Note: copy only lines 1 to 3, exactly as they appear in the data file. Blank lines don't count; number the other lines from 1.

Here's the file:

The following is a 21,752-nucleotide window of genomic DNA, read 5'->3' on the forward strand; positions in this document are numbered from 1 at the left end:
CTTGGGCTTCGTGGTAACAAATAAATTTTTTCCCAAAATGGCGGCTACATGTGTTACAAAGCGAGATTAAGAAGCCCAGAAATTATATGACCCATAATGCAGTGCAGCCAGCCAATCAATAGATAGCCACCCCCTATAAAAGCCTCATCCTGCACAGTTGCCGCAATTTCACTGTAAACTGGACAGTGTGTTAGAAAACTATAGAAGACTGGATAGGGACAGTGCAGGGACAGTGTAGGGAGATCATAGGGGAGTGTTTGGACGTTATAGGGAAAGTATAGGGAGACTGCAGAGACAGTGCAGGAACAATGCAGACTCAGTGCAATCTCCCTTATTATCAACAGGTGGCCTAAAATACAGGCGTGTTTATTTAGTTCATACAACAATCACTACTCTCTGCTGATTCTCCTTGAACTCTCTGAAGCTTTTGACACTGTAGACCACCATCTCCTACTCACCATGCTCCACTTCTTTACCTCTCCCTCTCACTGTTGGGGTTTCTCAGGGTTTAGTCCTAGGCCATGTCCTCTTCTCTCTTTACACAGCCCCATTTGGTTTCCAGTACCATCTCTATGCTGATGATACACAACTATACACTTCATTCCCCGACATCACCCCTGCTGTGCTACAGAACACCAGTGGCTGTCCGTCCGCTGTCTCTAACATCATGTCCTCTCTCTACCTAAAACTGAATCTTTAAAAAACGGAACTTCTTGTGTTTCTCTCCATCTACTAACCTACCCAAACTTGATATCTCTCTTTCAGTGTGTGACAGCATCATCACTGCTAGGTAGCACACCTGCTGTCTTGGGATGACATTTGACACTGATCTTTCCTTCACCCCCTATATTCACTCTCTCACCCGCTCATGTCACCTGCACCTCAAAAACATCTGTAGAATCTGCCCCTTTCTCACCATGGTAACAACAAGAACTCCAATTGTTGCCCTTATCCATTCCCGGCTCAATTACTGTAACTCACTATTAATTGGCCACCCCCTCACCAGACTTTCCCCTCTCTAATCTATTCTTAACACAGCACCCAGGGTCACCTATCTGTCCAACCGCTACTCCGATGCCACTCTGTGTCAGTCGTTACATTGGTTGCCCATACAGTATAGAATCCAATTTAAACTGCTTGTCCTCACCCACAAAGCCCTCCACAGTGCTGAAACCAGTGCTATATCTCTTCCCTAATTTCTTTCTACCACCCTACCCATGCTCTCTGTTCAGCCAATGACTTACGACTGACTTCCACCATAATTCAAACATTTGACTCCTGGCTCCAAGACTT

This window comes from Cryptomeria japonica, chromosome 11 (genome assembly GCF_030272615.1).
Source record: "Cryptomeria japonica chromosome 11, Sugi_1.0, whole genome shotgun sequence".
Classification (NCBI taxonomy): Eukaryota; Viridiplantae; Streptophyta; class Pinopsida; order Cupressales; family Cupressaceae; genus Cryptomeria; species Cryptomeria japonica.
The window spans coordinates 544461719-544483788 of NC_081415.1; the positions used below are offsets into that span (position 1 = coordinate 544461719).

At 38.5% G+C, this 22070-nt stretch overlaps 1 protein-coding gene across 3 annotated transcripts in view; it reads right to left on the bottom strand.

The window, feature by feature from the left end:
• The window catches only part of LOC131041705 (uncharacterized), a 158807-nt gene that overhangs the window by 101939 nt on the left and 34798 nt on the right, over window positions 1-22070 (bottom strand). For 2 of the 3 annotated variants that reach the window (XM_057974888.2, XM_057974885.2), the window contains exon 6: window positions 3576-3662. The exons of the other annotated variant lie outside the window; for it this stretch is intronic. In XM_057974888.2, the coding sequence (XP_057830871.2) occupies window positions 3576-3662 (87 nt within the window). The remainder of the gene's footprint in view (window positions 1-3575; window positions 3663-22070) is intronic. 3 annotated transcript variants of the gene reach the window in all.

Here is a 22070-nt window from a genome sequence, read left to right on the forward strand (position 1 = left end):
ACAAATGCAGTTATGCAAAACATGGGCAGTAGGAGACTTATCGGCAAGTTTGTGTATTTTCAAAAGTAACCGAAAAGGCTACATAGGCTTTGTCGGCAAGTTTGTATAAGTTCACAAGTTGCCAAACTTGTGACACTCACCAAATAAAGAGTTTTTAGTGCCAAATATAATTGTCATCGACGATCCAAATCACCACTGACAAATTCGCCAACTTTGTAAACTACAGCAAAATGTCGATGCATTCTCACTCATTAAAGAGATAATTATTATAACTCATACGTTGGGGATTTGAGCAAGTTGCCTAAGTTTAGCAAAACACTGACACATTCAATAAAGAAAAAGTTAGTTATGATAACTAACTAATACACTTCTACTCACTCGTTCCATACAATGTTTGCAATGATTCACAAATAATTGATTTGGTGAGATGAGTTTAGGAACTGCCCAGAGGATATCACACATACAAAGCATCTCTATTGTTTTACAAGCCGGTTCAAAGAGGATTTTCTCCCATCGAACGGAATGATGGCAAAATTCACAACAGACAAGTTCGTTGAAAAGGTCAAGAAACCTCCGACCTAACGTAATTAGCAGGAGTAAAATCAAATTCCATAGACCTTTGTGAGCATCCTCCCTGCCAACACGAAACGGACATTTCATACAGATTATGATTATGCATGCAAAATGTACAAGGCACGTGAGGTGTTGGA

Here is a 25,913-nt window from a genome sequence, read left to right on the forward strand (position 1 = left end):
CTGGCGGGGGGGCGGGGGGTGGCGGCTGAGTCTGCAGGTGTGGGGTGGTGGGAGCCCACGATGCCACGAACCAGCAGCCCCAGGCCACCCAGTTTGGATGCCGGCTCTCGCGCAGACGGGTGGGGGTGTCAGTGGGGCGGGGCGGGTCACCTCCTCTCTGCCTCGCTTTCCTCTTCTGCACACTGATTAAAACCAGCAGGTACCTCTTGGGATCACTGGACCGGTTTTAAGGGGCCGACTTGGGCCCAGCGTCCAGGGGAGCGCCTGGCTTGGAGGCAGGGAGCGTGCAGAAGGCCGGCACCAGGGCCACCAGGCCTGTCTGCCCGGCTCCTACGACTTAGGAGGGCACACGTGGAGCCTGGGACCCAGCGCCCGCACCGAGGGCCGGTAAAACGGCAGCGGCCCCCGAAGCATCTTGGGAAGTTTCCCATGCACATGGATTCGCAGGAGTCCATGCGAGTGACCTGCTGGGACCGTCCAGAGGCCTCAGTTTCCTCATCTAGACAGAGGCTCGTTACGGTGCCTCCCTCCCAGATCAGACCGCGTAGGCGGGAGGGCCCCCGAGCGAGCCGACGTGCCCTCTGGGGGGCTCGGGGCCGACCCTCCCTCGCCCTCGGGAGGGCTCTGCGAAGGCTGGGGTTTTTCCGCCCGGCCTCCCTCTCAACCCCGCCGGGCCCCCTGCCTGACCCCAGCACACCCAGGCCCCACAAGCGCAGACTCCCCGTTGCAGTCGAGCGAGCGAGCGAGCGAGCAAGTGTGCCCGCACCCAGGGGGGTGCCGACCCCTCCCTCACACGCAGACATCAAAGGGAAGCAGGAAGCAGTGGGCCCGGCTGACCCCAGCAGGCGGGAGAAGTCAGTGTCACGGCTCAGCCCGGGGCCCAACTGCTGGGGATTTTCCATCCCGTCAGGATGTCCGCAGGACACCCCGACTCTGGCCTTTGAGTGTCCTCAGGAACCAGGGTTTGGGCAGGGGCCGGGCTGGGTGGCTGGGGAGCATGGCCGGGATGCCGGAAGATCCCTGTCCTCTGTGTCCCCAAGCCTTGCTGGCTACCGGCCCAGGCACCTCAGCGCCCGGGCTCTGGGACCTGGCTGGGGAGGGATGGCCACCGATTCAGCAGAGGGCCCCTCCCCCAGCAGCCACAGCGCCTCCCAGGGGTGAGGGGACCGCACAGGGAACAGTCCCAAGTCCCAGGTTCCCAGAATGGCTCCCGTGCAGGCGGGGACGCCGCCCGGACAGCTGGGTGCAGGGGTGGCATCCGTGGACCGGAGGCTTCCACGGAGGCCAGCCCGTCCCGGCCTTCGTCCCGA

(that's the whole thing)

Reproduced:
The following is a 21,752-nucleotide window of genomic DNA, read 5'->3' on the forward strand; positions in this document are numbered from 1 at the left end:
CTTGGGCTTCGTGGTAACAAATAAATTTTTTCCCAAAATGGCGGCTACATGTGTTACAAAGCGAGATTAAGAAGCCCAGAAATTATATGACCCATAATGCAGTGCAGCCAGCCAATCAATAGATAGCCACCCCCTATAAAAGCCTCATCCTGCACAGTTGCCGCAATTTCACTGTAAACTGGACAGTGTGTTAGAAAACTATAGAAGACTGGATAGGGACAGTGCAGGGACAGTGTAGGGAGATCATAGGGGAGTGTTTGGACGTTATAGGGAAAGTATAGGGAGACTGCAGAGACAGTGCAGGAACAATGCAGACTCAGTGCAATCTCCCTTATTATCAACAGGTGGCCTAAAATACAGGCGTGTTTATTTAGTTCATACAACAATCACTACTCTCTGCTGATTCTCCTTGAACTCTCTGAAGCTTTTGACACTGTAGACCACCATCTCCTACTCACCATGCTCCACTTCTTTACCTCTCCCTCTCACTGTTGGGGTTTCTCAGGGTTTAGTCCTAGGCCATGTCCTCTTCTCTCTTTACACAGCCCCATTTGGTTTCCAGTACCATCTCTATGCTGATGATACACAACTATACACTTCATTCCCCGACATCACCCCTGCTGTGCTACAGAACACCAGTGGCTGTCCGTCCGCTGTCTCTAACATCATGTCCTCTCTCTACCTAAAACTGAATCTTTAAAAAACGGAACTTCTTGTGTTTCTCTCCATCTACTAACCTACCCAAACTTGATATCTCTCTTTCAGTGTGTGACAGCATCATCACTGCTAGGTAGCACACCTGCTGTCTTGGGATGACATTTGACACTGATCTTTCCTTCACCCCCTATATTCACTCTCTCACCCGCTCATGTCACCTGCACCTCAAAAACATCTGTAGAATCTGCCCCTTTCTCACCATGGTAACAACAAGAACTCCAATTGTTGCCCTTATCCATTCCCGGCTCAATTACTGTAACTCACTATTAATTGGCCACCCCCTCACCAGACTTTCCCCTCTCTAATCTATTCTTAACACAGCACCCAGGGTCACCTATCTGTCCAACCGCTACTCCGATGCCACTCTGTGTCAGTCGTTACATTGGTTGCCCATACAGTATAGAATCCAATTTAAACTGCTTGTCCTCACCCACAAAGCCCTCCACAGTGCTGAAACCAGTGCTATATCTCTTCCCTAATTTCTTTCTACCACCCTACCCATGCTCTCTGTTCAGCCAATGACTTACGACTGACTTCCACCATAATTCAAACATTTGACTCCTGGCTCCAAGACTT

This window comes from Cryptomeria japonica, chromosome 11 (genome assembly GCF_030272615.1).